Wolff: Driver rivalry not easy to manage

Date published: August 13 2016 - Editor

Despite winning all but one grand prix and holding down the 1-2 in the standings, Toto Wolff says the first half of 2016 was not always easy given his drivers' rivalry.

Although Lewis Hamilton and Nico Rosberg have once again dominated Formula 1, their own on-track clashes have proven to be a headache for Mercedes.

Already this season the team-mates have been involved in three incidents, the first of which resulted in a double DNF for the team at the Spanish GP.

The third and final, Austria, forced Mercedes to threaten them with team orders and punishments should they not bring themselves into line.

Speaking about the first half of the championship, motorsport boss Wolff told Autosport: "I look back at the first half of the season as positive because winning almost every race is definitely what we had hoped to achieve.

"But the controversies and rivalries are certainly something that are not always easy to manage.

"We accept that, and have knowledge this is something that comes due to the fact we have two number one drivers who are provided with equal material and equal opportunity.

"But it consumes a lot of our time and that could have an effect long term.

"On a positive note, as long as it doesn't happen every race weekend, it has provided some of the narrative for this year's championship.

"My feelings, though, are clear: I'd rather avoid it and some of the headlines, and rather just win the races, but I guess we are in the entertainment industry."

The Austrian conceded that as long as his drivers are at the front, and the only two really fighting for the race wins and the championship, the niggles will continue.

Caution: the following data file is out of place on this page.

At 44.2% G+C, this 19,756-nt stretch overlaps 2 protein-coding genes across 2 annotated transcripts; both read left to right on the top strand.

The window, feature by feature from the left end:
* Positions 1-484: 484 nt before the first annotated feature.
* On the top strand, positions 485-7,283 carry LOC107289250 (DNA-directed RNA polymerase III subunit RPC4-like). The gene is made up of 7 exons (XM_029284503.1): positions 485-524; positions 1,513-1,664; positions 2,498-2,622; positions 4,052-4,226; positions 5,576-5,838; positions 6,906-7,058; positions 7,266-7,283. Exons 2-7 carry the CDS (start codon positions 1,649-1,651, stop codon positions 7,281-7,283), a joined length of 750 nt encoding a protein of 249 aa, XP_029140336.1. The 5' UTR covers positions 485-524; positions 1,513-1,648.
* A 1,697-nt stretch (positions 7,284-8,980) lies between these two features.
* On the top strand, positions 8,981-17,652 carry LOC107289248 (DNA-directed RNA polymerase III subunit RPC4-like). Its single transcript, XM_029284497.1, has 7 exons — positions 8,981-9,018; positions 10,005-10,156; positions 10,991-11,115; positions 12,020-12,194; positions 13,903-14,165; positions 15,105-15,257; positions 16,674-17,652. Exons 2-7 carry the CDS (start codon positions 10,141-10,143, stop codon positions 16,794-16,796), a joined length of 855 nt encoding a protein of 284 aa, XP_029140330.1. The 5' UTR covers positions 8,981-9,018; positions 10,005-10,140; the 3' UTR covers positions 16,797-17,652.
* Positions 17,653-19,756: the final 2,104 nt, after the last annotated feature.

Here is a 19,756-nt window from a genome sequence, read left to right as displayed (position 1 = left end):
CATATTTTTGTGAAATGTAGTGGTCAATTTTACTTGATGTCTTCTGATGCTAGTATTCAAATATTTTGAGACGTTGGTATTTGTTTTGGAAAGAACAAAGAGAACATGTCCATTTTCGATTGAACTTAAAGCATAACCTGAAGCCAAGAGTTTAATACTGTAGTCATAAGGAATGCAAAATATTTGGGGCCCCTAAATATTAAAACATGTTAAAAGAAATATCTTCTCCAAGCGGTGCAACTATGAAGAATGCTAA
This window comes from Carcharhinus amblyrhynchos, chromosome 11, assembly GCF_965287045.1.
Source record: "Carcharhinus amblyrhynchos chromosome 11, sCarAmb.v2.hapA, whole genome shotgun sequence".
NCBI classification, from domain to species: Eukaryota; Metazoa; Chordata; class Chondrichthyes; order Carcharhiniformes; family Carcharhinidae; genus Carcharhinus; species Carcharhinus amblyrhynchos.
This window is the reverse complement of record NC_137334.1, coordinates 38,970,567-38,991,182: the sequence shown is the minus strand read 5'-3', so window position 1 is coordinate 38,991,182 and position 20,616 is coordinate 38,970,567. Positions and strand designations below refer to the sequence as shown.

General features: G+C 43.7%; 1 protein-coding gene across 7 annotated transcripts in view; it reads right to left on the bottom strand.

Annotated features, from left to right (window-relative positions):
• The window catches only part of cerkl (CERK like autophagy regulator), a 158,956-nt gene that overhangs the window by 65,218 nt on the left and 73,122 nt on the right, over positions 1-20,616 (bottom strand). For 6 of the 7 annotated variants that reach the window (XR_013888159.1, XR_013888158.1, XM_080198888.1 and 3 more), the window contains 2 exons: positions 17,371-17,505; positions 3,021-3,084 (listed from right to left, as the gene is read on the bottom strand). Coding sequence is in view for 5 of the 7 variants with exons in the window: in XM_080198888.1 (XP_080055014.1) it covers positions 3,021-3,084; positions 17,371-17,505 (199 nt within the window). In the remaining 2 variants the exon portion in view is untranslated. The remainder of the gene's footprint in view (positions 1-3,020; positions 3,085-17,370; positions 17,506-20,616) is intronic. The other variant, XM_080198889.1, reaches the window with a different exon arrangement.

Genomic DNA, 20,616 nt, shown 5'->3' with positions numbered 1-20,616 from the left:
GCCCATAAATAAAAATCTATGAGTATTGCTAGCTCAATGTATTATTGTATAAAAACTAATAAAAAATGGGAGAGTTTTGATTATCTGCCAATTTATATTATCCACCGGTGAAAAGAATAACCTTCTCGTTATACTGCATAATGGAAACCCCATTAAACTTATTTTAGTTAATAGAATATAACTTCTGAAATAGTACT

He is, however, expecting that to change next season.

"If the team-mates are always on the same row of the grid, and that happens to be the first row, and it's about winning races and the championship, that can spill over.

"Next year it could be totally different. It could be a battle between four or six drivers or more.

"Obviously then your two drivers would be split most of the time, so it is a nice problem to have, but sometimes a tiring one."

He added: "Fighting for a championship in a competitive car, I'm actually quite proud of how we have managed it.

"We've made it last four seasons. If you look at some of the other examples in history, they haven't made it last more than two years.

"But you need to balance constantly between the positive effect it has in terms of performance, with two great drivers constantly pushing each other to new levels, and making the car go quicker.

"The downside of the rivalry is that it always bears the risk of spilling over into the team and damaging the spirit of the team, and that is a balance we permanently do.

"At the moment it's still positive."